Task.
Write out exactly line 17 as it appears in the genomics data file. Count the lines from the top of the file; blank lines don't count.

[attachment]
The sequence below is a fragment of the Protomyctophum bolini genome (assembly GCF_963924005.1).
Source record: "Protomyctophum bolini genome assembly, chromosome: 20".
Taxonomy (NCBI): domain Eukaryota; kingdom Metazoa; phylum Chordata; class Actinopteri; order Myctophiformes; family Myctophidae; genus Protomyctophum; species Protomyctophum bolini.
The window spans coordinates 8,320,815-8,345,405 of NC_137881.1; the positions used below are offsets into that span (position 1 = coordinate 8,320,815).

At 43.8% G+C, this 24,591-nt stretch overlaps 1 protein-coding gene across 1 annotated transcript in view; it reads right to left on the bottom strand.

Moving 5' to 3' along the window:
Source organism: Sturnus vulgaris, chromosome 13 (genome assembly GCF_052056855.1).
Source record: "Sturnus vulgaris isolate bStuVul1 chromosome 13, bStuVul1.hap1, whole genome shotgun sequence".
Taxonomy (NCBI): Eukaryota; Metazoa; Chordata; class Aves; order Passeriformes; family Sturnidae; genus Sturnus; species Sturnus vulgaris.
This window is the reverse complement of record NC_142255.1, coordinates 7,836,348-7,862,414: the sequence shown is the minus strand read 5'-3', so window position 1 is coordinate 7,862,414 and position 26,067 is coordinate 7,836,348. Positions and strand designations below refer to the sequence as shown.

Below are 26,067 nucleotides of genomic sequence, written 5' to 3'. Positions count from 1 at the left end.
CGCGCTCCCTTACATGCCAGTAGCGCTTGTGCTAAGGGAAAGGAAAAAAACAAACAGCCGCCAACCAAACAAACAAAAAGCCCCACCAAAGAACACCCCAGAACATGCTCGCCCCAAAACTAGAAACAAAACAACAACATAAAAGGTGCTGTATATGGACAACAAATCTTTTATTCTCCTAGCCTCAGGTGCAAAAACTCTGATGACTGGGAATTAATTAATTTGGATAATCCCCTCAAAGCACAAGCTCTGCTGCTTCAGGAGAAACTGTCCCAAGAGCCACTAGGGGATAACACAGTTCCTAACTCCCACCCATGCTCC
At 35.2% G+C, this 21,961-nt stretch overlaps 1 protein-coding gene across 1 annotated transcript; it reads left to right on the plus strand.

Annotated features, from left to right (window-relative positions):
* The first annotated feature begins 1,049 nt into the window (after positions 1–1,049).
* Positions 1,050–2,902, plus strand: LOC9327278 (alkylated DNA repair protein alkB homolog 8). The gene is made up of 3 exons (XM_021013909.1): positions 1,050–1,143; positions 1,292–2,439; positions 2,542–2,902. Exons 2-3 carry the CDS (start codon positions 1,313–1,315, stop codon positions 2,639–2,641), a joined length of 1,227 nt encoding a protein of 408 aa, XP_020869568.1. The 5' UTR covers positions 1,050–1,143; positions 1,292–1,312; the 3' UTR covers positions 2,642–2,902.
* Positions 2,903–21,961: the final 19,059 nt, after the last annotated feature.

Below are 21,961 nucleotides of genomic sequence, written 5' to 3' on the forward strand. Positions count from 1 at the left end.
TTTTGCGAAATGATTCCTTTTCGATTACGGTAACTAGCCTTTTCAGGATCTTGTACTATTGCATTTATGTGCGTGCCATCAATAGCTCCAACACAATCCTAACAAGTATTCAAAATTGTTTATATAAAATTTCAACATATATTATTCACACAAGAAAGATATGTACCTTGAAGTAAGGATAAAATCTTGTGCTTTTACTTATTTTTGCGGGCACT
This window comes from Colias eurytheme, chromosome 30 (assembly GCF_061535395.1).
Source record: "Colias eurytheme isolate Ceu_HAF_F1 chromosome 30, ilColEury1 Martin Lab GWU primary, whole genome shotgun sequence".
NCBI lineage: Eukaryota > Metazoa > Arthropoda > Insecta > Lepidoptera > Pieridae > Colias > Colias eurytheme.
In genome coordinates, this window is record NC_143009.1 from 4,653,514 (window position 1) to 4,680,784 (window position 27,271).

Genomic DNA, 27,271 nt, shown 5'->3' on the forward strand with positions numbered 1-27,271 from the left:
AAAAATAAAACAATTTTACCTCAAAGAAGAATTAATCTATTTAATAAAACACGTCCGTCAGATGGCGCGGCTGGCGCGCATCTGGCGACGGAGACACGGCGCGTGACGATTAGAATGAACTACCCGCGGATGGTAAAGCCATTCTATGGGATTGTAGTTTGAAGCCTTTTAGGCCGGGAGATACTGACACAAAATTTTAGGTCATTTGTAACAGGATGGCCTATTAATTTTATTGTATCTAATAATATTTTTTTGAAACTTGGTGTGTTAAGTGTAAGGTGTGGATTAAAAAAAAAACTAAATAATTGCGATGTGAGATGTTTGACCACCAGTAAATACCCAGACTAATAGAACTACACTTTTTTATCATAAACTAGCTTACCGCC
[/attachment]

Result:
* Positions 2,903–21,961: the final 19,059 nt, after the last annotated feature.